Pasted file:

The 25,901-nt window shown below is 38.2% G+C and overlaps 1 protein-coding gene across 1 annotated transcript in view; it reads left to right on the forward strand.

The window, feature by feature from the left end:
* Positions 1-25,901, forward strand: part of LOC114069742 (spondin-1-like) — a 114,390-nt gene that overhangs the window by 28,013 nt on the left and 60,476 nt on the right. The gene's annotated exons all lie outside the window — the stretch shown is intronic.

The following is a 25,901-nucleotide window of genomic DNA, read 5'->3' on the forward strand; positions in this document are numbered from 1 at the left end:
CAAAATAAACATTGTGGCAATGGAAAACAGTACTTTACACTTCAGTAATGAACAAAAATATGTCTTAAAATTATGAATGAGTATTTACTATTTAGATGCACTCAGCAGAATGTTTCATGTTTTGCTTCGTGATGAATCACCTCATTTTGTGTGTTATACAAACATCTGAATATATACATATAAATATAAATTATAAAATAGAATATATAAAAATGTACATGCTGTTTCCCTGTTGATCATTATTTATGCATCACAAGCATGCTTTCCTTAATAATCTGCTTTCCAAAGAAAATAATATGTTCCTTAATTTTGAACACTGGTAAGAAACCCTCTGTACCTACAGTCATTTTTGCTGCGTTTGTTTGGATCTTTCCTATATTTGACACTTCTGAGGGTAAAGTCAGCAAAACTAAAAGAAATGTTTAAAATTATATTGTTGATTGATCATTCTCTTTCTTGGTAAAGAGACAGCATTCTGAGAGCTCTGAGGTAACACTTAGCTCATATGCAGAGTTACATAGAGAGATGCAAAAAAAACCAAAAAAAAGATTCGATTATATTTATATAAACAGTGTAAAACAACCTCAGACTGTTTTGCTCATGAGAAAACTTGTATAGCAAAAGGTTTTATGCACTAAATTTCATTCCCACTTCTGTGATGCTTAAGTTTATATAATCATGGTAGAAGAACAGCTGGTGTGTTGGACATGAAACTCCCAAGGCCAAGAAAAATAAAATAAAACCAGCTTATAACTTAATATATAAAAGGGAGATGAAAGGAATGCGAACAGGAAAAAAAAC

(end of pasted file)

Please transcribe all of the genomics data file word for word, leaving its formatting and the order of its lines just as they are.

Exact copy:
The 25,901-nt window shown below is 38.2% G+C and overlaps 1 protein-coding gene across 1 annotated transcript in view; it reads left to right on the forward strand.

The window, feature by feature from the left end:
* Positions 1-25,901, forward strand: part of LOC114069742 (spondin-1-like) — a 114,390-nt gene that overhangs the window by 28,013 nt on the left and 60,476 nt on the right. The gene's annotated exons all lie outside the window — the stretch shown is intronic.

The following is a 25,901-nucleotide window of genomic DNA, read 5'->3' on the forward strand; positions in this document are numbered from 1 at the left end:
CAAAATAAACATTGTGGCAATGGAAAACAGTACTTTACACTTCAGTAATGAACAAAAATATGTCTTAAAATTATGAATGAGTATTTACTATTTAGATGCACTCAGCAGAATGTTTCATGTTTTGCTTCGTGATGAATCACCTCATTTTGTGTGTTATACAAACATCTGAATATATACATATAAATATAAATTATAAAATAGAATATATAAAAATGTACATGCTGTTTCCCTGTTGATCATTATTTATGCATCACAAGCATGCTTTCCTTAATAATCTGCTTTCCAAAGAAAATAATATGTTCCTTAATTTTGAACACTGGTAAGAAACCCTCTGTACCTACAGTCATTTTTGCTGCGTTTGTTTGGATCTTTCCTATATTTGACACTTCTGAGGGTAAAGTCAGCAAAACTAAAAGAAATGTTTAAAATTATATTGTTGATTGATCATTCTCTTTCTTGGTAAAGAGACAGCATTCTGAGAGCTCTGAGGTAACACTTAGCTCATATGCAGAGTTACATAGAGAGATGCAAAAAAAACCAAAAAAAAGATTCGATTATATTTATATAAACAGTGTAAAACAACCTCAGACTGTTTTGCTCATGAGAAAACTTGTATAGCAAAAGGTTTTATGCACTAAATTTCATTCCCACTTCTGTGATGCTTAAGTTTATATAATCATGGTAGAAGAACAGCTGGTGTGTTGGACATGAAACTCCCAAGGCCAAGAAAAATAAAATAAAACCAGCTTATAACTTAATATATAAAAGGGAGATGAAAGGAATGCGAACAGGAAAAAAAAC